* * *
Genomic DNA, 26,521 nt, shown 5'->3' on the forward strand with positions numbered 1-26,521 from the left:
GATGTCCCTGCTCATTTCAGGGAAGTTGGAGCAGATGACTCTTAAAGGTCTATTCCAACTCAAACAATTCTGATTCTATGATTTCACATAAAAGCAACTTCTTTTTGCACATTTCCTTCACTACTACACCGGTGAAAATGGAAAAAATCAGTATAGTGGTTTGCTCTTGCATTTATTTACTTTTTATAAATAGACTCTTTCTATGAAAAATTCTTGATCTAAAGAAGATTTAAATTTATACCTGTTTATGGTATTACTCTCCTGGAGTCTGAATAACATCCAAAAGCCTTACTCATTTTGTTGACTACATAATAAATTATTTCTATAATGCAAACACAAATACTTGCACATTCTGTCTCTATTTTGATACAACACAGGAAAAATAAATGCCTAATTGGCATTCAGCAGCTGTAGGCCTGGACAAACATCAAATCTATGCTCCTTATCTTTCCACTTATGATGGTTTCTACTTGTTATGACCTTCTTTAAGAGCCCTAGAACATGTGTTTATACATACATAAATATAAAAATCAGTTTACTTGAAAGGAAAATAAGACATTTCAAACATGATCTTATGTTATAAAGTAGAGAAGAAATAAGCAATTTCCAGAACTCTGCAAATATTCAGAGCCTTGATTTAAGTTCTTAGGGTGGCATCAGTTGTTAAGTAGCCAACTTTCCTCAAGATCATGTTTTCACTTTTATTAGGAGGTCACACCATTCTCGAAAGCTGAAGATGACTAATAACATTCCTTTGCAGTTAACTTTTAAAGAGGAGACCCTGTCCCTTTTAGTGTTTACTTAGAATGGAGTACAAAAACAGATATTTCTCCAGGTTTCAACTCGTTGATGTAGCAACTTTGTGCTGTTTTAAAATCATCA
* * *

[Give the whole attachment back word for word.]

Genomic DNA, 26,521 nt, shown 5'->3' on the forward strand with positions numbered 1-26,521 from the left:
GATGTCCCTGCTCATTTCAGGGAAGTTGGAGCAGATGACTCTTAAAGGTCTATTCCAACTCAAACAATTCTGATTCTATGATTTCACATAAAAGCAACTTCTTTTTGCACATTTCCTTCACTACTACACCGGTGAAAATGGAAAAAATCAGTATAGTGGTTTGCTCTTGCATTTATTTACTTTTTATAAATAGACTCTTTCTATGAAAAATTCTTGATCTAAAGAAGATTTAAATTTATACCTGTTTATGGTATTACTCTCCTGGAGTCTGAATAACATCCAAAAGCCTTACTCATTTTGTTGACTACATAATAAATTATTTCTATAATGCAAACACAAATACTTGCACATTCTGTCTCTATTTTGATACAACACAGGAAAAATAAATGCCTAATTGGCATTCAGCAGCTGTAGGCCTGGACAAACATCAAATCTATGCTCCTTATCTTTCCACTTATGATGGTTTCTACTTGTTATGACCTTCTTTAAGAGCCCTAGAACATGTGTTTATACATACATAAATATAAAAATCAGTTTACTTGAAAGGAAAATAAGACATTTCAAACATGATCTTATGTTATAAAGTAGAGAAGAAATAAGCAATTTCCAGAACTCTGCAAATATTCAGAGCCTTGATTTAAGTTCTTAGGGTGGCATCAGTTGTTAAGTAGCCAACTTTCCTCAAGATCATGTTTTCACTTTTATTAGGAGGTCACACCATTCTCGAAAGCTGAAGATGACTAATAACATTCCTTTGCAGTTAACTTTTAAAGAGGAGACCCTGTCCCTTTTAGTGTTTACTTAGAATGGAGTACAAAAACAGATATTTCTCCAGGTTTCAACTCGTTGATGTAGCAACTTTGTGCTGTTTTAAAATCATCA